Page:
|God & Nature Magazine||
PEER REVIEW: AVOIDING JUDGMENTALISM
by Gareth Jones
Many of us are called upon to undertake peer review of other people’s work while also having to endure reviews of our own work by our peers. Regardless of which side of the fence we find ourselves on, we are confronted with challenges. Peer review is always threatening, especially for those just starting in academia, because it involves exposing ourselves to the scrutiny of others. Can we trust others to be fair? And when we are the reviewers, are we fair ourselves?
Peer review is often regarded as one of the gold standards of science, in which scientists evaluate the quality of the work of other scientists. The goal is to “ensure the work is rigorous, coherent, uses past research and adds to what we already knew” (Spicer and Roulet 2014). The aim is to ensure as far as possible that flawed ideas are eliminated and good ideas are improved. While peer review has become well and truly embedded in the scientific literature, it is not without its problems and critics. This is because scientists are not always as impartial as they should be and may well object to ideas with which they disagree or which go against accepted notions. In an attempt to forestall such problems, some peer reviewing is double-blinded, meaning that neither the reviewer nor the author is identified, but even this is far from foolproof. Less common is open review, in which reviewer and author are revealed, the hope being that the transparency of the process will lead to more open, honest reviewing. Some writers go as far as to suggest that peer reviewing achieves very little by way of improving the quality of what is published. For instance, peer review is of little value in identifying scientific fraud, even in the case of very prestigious journals like Nature and Science.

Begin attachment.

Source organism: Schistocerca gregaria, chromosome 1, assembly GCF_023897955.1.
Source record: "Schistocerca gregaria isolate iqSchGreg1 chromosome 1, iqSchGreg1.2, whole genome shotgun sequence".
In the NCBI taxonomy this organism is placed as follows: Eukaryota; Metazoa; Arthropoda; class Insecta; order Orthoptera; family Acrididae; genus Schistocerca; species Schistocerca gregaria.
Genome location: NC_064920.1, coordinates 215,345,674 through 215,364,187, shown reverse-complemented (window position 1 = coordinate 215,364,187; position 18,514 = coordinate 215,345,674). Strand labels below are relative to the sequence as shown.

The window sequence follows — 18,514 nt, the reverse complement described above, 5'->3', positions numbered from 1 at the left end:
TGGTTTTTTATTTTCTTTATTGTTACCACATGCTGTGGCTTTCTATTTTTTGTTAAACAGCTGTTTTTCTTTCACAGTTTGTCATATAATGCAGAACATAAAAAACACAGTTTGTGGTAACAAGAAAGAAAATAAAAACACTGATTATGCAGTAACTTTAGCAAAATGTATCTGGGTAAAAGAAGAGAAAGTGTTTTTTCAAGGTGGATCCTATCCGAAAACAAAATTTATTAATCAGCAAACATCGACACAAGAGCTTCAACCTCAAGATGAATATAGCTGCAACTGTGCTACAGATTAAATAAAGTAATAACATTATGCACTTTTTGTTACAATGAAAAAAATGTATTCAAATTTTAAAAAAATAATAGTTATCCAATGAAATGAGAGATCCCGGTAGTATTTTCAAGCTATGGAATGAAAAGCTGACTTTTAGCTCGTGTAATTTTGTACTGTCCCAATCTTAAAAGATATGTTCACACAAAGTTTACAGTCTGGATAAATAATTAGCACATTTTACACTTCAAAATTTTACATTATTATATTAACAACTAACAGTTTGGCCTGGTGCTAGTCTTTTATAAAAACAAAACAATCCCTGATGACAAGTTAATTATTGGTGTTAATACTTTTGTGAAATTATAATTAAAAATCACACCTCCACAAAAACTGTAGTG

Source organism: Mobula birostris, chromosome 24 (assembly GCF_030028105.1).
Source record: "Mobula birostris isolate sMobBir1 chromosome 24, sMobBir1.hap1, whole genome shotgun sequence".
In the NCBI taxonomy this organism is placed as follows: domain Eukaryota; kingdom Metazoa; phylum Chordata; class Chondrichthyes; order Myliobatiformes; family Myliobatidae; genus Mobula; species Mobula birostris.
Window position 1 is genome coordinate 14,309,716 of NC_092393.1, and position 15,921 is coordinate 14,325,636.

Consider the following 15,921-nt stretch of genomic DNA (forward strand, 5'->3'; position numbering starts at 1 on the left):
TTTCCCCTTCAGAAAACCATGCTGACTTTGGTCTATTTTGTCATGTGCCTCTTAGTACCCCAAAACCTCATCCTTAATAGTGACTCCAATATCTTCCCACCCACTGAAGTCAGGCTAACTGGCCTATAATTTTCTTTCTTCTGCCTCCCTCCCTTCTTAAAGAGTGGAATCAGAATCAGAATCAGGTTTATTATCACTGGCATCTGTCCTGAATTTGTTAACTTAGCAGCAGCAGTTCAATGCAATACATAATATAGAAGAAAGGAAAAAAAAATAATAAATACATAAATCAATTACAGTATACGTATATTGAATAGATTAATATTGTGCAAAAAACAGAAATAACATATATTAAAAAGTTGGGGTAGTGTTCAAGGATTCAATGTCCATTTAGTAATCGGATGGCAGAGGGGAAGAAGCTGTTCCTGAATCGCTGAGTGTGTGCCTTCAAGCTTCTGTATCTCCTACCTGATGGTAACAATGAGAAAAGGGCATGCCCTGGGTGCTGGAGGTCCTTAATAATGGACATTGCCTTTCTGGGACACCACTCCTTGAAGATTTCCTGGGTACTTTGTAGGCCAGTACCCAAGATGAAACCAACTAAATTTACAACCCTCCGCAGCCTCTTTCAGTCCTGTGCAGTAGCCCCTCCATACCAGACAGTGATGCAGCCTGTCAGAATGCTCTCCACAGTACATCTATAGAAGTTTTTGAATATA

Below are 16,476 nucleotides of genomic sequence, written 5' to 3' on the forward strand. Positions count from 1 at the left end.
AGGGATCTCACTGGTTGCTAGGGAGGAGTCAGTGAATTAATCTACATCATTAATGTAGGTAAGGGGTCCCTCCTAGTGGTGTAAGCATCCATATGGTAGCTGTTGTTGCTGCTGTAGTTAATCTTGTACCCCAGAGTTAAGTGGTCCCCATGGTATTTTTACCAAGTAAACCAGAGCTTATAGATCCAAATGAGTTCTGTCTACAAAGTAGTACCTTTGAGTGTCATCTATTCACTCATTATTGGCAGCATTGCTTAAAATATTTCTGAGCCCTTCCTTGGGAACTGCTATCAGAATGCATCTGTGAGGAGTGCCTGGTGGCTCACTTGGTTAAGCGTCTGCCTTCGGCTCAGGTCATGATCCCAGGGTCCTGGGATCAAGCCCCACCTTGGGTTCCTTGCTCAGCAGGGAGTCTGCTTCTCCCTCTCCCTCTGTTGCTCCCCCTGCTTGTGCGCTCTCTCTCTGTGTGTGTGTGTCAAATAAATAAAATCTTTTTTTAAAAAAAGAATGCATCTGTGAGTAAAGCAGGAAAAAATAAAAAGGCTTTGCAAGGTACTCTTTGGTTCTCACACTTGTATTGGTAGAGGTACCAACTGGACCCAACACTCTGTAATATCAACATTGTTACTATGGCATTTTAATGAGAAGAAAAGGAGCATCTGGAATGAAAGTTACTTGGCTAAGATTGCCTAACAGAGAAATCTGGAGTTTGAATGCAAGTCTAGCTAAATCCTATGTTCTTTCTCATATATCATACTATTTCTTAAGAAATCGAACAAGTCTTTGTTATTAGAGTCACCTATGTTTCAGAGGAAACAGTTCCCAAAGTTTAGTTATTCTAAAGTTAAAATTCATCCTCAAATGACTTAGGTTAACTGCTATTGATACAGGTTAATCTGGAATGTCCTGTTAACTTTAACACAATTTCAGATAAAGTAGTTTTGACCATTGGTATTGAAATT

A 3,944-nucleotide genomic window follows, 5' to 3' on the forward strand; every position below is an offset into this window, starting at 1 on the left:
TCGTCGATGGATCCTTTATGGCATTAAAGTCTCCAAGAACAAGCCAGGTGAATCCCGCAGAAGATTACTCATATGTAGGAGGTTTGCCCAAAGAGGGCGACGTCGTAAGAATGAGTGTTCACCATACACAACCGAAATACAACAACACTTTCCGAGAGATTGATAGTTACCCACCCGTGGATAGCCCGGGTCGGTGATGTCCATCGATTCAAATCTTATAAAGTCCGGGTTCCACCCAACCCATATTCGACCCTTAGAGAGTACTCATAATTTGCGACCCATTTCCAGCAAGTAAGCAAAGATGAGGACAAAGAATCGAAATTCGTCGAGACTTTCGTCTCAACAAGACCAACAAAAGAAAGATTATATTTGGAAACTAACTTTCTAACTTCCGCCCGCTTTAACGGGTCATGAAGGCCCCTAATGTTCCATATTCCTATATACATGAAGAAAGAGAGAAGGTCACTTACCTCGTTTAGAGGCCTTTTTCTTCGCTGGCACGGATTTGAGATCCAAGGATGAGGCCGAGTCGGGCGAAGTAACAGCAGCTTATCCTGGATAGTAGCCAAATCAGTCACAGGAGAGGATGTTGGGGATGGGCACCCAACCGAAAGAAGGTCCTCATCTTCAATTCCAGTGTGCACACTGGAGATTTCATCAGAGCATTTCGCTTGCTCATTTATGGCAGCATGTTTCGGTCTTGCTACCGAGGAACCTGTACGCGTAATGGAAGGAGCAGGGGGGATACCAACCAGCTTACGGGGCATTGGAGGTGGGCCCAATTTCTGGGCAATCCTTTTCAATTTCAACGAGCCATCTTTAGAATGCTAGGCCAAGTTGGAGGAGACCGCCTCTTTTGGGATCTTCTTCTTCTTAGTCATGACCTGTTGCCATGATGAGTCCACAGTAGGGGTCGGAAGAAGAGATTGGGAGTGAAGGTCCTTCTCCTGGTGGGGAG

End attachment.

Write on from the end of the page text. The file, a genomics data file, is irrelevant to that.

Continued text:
What we learn from peer review is the importance of transparency and a willingness to learn from others within one’s field. It indicates a readiness to listen to the input of others, even when you may not agree with them. This is a delicate process to navigate, and it can go badly wrong, as when a reviewer is arrogant and unfairly dismisses ideas foreign to him/her, or when the anonymous reviewer insults the author. One hopes that the editor of the journal will recognize such indiscretions and ignore such a review.